'Squid Game' fuels Netflix profits and subscriber growth

Wendy Lee, Los Angeles Times on

Published in Business News

Helped by the breakout hit “Squid Game,” Netflix on Tuesday boosted its quarterly profits and added more subscribers than expected.

The Korean series, where characters desperate for money enter a deadly competition, was viewed by 142 million households in its first four weeks — the largest series launch in Netflix history, the company said. The program ranked as first in 94 countries, including the U.S.

Netflix added 4.38 million subscribers in the third quarter, up from 2.2 million a year ago. The company beat analyst expectations of 3.78 million paid adds and its own projections of adding 3.5 million subscribers in the quarter.

The streamer’s revenue rose 16% to $7.48 billion in the third quarter, compared to a year ago. Net income was $1.45 billion, up from $790 million a year ago, and easily surpassed analyst estimates.

The growth is a testament to Netflix’s strategy to expand its investment in foreign language titles and local stories abroad. Last year, the company promoted Bela Bajaria to head of global TV and the company has greenlit such titles as French series “Lupin” and German drama “Barbarians” that have resonated globally among its 214 million subscribers.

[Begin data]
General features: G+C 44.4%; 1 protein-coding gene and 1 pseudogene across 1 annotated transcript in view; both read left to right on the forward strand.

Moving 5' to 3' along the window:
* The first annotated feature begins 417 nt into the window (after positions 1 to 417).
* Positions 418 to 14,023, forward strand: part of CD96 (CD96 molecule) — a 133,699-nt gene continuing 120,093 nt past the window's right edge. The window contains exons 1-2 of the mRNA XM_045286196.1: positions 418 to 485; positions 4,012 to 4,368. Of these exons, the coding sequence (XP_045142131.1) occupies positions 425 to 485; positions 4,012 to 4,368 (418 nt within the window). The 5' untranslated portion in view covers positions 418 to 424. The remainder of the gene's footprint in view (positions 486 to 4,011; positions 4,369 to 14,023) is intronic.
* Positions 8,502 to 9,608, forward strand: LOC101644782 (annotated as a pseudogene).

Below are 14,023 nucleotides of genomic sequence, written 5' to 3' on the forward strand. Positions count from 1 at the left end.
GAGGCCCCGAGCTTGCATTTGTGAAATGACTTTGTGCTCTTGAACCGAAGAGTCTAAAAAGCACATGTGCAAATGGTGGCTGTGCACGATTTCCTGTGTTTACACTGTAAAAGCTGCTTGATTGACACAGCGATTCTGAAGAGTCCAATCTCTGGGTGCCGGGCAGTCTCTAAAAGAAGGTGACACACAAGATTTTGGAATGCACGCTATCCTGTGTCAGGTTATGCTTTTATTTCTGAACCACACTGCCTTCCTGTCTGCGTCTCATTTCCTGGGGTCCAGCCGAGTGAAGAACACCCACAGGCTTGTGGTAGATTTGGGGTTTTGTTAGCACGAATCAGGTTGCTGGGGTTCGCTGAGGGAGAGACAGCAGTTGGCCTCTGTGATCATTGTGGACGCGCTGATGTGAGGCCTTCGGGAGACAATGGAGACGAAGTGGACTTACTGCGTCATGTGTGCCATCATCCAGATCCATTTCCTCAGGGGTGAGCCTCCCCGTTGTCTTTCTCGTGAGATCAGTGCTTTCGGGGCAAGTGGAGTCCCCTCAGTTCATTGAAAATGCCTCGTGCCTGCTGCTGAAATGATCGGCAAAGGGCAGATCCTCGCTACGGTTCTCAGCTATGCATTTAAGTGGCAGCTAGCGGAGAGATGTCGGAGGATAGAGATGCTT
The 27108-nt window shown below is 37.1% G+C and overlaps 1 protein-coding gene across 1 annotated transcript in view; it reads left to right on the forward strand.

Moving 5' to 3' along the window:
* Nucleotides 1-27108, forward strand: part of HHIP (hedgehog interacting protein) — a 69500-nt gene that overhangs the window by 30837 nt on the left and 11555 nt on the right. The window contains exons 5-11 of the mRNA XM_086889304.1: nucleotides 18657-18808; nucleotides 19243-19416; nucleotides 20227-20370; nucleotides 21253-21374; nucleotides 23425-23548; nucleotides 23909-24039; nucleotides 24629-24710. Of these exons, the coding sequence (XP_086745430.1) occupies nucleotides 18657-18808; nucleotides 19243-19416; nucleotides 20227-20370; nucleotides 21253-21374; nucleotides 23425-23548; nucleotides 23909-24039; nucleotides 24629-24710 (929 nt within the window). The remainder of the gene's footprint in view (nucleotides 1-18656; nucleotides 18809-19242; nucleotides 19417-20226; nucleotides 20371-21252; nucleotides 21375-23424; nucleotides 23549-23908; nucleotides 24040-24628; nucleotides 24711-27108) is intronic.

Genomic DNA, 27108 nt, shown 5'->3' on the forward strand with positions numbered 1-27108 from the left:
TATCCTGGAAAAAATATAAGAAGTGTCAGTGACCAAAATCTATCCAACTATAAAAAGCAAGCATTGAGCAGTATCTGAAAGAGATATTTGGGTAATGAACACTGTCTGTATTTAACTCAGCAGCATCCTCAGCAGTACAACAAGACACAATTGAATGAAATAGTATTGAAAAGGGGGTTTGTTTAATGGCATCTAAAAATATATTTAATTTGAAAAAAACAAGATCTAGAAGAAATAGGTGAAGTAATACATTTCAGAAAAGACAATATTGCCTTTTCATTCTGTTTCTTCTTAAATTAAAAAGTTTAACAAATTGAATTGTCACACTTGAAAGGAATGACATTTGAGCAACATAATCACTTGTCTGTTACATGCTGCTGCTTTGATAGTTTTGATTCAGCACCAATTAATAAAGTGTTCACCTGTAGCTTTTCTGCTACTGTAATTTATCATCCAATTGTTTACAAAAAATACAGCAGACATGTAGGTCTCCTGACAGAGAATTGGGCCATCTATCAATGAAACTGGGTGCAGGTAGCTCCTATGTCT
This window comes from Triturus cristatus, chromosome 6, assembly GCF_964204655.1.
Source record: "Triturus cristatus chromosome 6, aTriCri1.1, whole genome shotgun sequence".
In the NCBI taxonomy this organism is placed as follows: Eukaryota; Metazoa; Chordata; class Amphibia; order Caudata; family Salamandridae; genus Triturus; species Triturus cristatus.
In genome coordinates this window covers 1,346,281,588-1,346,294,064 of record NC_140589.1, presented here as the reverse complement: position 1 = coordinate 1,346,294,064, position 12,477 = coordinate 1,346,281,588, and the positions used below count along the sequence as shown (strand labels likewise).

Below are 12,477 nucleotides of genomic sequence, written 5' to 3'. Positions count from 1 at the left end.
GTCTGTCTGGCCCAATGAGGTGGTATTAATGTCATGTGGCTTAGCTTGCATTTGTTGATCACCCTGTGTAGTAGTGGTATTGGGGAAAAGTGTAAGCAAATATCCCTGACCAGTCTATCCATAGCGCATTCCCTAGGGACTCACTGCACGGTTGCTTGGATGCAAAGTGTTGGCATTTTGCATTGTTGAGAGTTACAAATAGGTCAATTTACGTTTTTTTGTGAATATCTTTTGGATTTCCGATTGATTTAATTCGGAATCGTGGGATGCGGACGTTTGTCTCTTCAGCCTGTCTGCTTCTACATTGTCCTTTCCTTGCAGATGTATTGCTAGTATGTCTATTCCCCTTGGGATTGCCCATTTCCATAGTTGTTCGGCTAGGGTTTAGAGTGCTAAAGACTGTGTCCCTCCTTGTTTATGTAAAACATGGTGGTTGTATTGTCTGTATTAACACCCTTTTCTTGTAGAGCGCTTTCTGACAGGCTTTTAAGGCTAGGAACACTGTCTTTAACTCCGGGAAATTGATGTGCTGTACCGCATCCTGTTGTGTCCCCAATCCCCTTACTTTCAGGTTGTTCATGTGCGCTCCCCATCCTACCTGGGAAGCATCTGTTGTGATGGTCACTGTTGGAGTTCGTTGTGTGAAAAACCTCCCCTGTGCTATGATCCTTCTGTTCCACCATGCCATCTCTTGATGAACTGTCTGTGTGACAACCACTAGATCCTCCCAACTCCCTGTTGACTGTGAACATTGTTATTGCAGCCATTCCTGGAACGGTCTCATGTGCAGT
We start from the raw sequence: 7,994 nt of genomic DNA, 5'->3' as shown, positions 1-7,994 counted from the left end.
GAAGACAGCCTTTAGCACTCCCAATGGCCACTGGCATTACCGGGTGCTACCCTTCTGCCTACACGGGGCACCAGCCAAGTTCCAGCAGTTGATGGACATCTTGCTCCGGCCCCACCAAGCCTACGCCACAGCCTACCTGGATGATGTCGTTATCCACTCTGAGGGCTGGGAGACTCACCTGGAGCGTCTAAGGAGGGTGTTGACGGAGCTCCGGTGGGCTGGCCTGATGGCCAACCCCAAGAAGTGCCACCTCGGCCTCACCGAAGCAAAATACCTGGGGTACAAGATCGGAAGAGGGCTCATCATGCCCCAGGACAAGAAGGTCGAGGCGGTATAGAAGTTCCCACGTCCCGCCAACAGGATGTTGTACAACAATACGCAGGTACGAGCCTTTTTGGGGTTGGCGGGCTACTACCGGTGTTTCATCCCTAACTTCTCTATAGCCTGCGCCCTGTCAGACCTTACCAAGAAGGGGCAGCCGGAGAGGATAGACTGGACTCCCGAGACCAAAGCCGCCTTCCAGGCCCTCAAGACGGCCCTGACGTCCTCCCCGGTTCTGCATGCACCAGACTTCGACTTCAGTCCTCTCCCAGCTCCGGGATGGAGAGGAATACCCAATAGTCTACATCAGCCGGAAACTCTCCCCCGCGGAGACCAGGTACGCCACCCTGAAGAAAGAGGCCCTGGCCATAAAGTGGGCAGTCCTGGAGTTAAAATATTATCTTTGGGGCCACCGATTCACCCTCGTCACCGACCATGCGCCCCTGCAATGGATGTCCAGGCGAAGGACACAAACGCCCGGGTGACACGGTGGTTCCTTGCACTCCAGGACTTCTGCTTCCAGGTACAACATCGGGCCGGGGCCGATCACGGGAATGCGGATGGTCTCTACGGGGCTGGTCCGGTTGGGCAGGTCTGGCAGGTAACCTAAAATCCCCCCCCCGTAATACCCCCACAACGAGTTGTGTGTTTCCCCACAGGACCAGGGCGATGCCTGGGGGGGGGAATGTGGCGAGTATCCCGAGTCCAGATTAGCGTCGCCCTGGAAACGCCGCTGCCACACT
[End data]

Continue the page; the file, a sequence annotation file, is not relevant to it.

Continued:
“Squid Game” was released on Sept. 17. Other popular titles in the quarter included season 5 of the crime drama “La Casa de Papel,” seen by 69 million households; and season 3 of comedy “Sex Education,” which was viewed by 55 million households in the first four weeks, Netflix said.


“‘Squid Game’ is representative of what we see is years of execution on a very well planned strategy,” said Michael Morris, a senior managing director at Guggenheim Partners.

Some foreign language shows can cost less than U.S. programs. For example, Squid Game cost Netflix $21.4 million, compared to $24.1 million Netflix had paid stand-up comic Dave Chappelle for his special, “The Closer,” according to Bloomberg. “The Closer”, which was released Oct. 5, was viewed by a much smaller audience pool of at least 10 million people, Bloomberg reported last week.

Netflix has received substantial backlash from controversial remarks Chappelle said in his special about trans people, which some believe could cause further violence toward the trans community. Some talent, including Australian comedian Hannah Gadsby, have criticized Netflix’s stance on the issue.

Netflix says it does not plan on taking the special down and does not believe it incites violence. Some have praised the company for standing by the creative vision of its talent, while other people have slammed the streamer for not standing with its concerned trans employees.


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